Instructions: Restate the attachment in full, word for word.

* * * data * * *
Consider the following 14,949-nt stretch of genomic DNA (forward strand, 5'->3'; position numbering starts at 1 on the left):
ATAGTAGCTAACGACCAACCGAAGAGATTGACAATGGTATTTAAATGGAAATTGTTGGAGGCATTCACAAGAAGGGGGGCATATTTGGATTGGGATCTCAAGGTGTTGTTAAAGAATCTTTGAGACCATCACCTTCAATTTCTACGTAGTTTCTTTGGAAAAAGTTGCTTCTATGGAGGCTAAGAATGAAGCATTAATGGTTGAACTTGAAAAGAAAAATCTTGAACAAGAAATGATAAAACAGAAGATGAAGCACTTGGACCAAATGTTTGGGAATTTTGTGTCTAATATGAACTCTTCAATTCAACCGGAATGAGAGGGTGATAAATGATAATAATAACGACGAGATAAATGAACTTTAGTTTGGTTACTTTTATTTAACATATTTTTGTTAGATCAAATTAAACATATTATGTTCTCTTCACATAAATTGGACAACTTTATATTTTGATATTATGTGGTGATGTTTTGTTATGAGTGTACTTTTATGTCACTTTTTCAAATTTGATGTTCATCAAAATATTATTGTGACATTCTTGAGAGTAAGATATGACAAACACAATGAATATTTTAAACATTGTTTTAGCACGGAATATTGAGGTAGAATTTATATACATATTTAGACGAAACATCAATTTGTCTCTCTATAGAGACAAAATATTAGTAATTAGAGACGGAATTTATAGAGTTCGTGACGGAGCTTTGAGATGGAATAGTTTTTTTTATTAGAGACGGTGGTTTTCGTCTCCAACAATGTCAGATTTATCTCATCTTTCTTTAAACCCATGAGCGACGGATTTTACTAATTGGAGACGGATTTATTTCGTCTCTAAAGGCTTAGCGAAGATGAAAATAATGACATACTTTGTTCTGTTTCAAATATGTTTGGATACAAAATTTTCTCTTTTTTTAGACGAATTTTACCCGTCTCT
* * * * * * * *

Consider the following 14,949-nt stretch of genomic DNA (forward strand, 5'->3'; position numbering starts at 1 on the left):
ATAGTAGCTAACGACCAACCGAAGAGATTGACAATGGTATTTAAATGGAAATTGTTGGAGGCATTCACAAGAAGGGGGGCATATTTGGATTGGGATCTCAAGGTGTTGTTAAAGAATCTTTGAGACCATCACCTTCAATTTCTACGTAGTTTCTTTGGAAAAAGTTGCTTCTATGGAGGCTAAGAATGAAGCATTAATGGTTGAACTTGAAAAGAAAAATCTTGAACAAGAAATGATAAAACAGAAGATGAAGCACTTGGACCAAATGTTTGGGAATTTTGTGTCTAATATGAACTCTTCAATTCAACCGGAATGAGAGGGTGATAAATGATAATAATAACGACGAGATAAATGAACTTTAGTTTGGTTACTTTTATTTAACATATTTTTGTTAGATCAAATTAAACATATTATGTTCTCTTCACATAAATTGGACAACTTTATATTTTGATATTATGTGGTGATGTTTTGTTATGAGTGTACTTTTATGTCACTTTTTCAAATTTGATGTTCATCAAAATATTATTGTGACATTCTTGAGAGTAAGATATGACAAACACAATGAATATTTTAAACATTGTTTTAGCACGGAATATTGAGGTAGAATTTATATACATATTTAGACGAAACATCAATTTGTCTCTCTATAGAGACAAAATATTAGTAATTAGAGACGGAATTTATAGAGTTCGTGACGGAGCTTTGAGATGGAATAGTTTTTTTTATTAGAGACGGTGGTTTTCGTCTCCAACAATGTCAGATTTATCTCATCTTTCTTTAAACCCATGAGCGACGGATTTTACTAATTGGAGACGGATTTATTTCGTCTCTAAAGGCTTAGCGAAGATGAAAATAATGACATACTTTGTTCTGTTTCAAATATGTTTGGATACAAAATTTTCTCTTTTTTTAGACGAATTTTACCCGTCTCT